While spoken words are unforgiving because they cannot be deleted, written words are permanent records of your thinking. For how long will our ideas haunt us once committed to digital paper? These ideas are permanent records even though they represent a moment in time. Is it reasonable to deduce my ideology, who I am based on my articles from 2019, based on my dissertation from 2013, based on my email from 2004? I am no longer the same person as I was back then. I am no longer the same person I was when I wrote these words. Most of us recognize that others change intellectually and emotionally , of course (except in politics, it seems). Yet I don’t often notice clarifying questions before attacking a text, whether on social media or academic publishing. Vindictiveness is often the order of the day. No wonder people are worried about sharing their ideas. There is no space for vulnerability with so much shaming around. Of course, expertise serves as a protective armor.
I am thinking about all those experts on podcasts and talk shows, conferences and speaking tours. I am thinking of those expert journal articles and counter-articles, those books written by experts people hold up to justify their own entrenched positions and the name dropping meant to prove just how erudite we are. I am thinking of all those experts who duel with their ideas, weaponizing them, as if these ideas were caught in a struggle for hegemony in the land of eternal truths. And so the warrior scholars reify ideas through representation, using language that can never capture every complexities. I’m not trying to write a poststructuralist manifesto repudiating culturally semiotic systems. I am not even sure I know what that means. I just made myself a bit of word salad.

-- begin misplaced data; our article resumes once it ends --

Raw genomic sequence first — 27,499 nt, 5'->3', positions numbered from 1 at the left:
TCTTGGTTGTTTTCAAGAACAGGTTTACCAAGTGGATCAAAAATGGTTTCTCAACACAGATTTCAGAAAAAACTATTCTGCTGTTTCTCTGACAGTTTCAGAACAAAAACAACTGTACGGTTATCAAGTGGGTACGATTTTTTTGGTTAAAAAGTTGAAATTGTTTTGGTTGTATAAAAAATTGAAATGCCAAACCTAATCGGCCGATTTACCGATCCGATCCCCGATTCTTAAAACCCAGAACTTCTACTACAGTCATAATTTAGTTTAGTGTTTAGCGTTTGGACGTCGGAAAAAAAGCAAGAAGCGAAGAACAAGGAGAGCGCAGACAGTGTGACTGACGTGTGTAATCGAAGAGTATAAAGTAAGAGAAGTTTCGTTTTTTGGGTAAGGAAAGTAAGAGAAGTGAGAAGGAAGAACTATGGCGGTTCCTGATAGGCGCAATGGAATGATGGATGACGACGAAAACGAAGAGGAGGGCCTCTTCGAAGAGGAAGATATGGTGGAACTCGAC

There is an insidiousness to glorifying expertise, to exalting knowledge-holding. We can see this in the classroom, where the teacher is the transmitter of knowledge and wisdom, upholding structures of domination that reward compliance, de-value questioning and meaning-making, but also serve to perpetuate the discourse of what is acceptable. Putting expertise on a pedestal, as the highest form of achievement, reinforces intellectual elitism, socio-economic injustice, and our separation from each other and the natural world. Experts hold truth and if you’re not recognized as one, you may as well sit back and be quiet, or you may just be silenced with dismissal.